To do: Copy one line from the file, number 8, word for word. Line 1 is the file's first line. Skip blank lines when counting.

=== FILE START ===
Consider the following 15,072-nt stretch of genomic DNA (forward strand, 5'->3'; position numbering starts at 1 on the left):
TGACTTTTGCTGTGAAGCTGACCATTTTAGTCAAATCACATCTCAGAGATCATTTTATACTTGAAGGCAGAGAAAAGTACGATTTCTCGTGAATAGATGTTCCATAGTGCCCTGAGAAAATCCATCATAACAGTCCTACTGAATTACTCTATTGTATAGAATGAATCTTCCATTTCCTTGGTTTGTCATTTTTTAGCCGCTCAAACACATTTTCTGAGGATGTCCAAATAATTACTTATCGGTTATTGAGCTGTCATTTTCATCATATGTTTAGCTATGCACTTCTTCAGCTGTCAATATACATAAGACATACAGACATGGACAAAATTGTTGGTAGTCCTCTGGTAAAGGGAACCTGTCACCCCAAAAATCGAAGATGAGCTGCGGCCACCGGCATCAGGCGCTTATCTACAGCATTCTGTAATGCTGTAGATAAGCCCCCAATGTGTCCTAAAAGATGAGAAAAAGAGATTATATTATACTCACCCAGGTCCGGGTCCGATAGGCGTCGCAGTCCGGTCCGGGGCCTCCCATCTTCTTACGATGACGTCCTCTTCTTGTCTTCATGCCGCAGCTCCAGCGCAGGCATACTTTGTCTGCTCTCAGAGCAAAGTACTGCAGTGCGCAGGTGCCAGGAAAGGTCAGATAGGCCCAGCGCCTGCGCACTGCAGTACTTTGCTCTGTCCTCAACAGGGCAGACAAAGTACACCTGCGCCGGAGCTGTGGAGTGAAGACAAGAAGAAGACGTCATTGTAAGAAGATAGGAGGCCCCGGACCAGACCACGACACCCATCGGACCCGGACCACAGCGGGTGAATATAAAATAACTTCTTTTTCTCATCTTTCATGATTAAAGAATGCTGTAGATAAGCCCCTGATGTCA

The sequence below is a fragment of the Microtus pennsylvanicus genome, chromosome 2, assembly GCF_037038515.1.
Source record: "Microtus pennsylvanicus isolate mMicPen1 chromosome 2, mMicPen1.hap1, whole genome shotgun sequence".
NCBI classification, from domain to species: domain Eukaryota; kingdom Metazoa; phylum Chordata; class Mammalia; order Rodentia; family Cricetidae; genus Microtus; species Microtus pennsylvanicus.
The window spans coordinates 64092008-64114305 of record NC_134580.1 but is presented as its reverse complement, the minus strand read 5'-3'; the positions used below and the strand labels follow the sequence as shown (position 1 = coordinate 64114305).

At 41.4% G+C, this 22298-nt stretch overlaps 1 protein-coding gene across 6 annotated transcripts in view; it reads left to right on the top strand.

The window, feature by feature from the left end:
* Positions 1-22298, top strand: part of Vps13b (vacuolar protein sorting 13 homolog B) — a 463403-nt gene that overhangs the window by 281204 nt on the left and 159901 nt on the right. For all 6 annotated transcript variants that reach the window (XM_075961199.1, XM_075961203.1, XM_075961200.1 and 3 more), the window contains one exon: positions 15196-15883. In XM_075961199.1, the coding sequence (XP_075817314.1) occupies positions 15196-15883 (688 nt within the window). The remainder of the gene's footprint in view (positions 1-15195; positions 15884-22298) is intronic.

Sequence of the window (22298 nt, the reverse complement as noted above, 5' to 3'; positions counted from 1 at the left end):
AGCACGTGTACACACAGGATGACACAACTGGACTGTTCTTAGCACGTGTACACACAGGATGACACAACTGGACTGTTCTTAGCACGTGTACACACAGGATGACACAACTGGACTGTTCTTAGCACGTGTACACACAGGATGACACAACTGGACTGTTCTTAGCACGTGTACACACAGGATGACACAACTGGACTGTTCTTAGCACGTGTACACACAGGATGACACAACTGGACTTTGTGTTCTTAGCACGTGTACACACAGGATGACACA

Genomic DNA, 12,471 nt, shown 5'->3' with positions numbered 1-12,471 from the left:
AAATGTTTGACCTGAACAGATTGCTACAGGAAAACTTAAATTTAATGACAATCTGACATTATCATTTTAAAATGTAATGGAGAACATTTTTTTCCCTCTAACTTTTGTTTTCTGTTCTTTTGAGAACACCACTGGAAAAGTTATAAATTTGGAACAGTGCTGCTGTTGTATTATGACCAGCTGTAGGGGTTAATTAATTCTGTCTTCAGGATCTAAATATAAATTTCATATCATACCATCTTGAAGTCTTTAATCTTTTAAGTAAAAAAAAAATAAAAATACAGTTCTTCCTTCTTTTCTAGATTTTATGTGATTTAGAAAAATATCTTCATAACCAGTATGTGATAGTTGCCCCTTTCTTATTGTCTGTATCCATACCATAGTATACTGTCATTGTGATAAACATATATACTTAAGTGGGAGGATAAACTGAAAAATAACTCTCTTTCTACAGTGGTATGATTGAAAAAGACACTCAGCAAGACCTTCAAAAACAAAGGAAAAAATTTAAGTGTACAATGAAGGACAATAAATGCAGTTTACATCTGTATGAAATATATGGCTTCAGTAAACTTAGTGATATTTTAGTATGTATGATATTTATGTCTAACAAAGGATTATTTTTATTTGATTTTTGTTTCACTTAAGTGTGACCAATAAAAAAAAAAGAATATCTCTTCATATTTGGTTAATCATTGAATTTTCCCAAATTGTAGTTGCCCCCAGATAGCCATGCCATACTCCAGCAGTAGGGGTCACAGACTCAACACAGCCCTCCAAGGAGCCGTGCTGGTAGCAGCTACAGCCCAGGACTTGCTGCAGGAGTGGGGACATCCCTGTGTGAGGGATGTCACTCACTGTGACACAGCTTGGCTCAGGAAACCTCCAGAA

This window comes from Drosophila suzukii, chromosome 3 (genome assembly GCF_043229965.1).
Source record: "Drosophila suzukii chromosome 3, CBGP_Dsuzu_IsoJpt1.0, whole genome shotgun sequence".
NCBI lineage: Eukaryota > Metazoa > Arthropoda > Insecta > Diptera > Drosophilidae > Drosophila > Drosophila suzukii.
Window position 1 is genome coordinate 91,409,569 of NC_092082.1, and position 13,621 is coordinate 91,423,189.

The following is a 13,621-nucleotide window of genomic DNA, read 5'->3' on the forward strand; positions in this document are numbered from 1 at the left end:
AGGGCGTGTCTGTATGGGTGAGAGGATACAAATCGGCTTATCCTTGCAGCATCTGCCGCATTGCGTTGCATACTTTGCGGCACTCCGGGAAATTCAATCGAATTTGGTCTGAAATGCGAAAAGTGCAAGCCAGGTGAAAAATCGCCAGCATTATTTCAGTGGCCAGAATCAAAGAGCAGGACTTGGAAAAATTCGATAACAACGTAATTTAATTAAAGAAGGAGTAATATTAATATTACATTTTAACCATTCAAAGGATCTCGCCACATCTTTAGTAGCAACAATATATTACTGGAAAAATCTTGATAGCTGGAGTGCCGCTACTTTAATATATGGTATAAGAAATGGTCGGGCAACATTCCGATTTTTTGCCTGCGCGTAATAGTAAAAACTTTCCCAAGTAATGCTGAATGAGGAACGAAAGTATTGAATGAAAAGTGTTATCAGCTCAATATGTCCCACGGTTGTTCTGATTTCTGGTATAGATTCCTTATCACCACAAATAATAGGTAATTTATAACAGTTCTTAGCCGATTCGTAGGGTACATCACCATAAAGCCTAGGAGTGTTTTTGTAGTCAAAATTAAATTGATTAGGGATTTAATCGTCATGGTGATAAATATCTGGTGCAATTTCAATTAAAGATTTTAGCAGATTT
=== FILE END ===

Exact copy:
The window, feature by feature from the left end: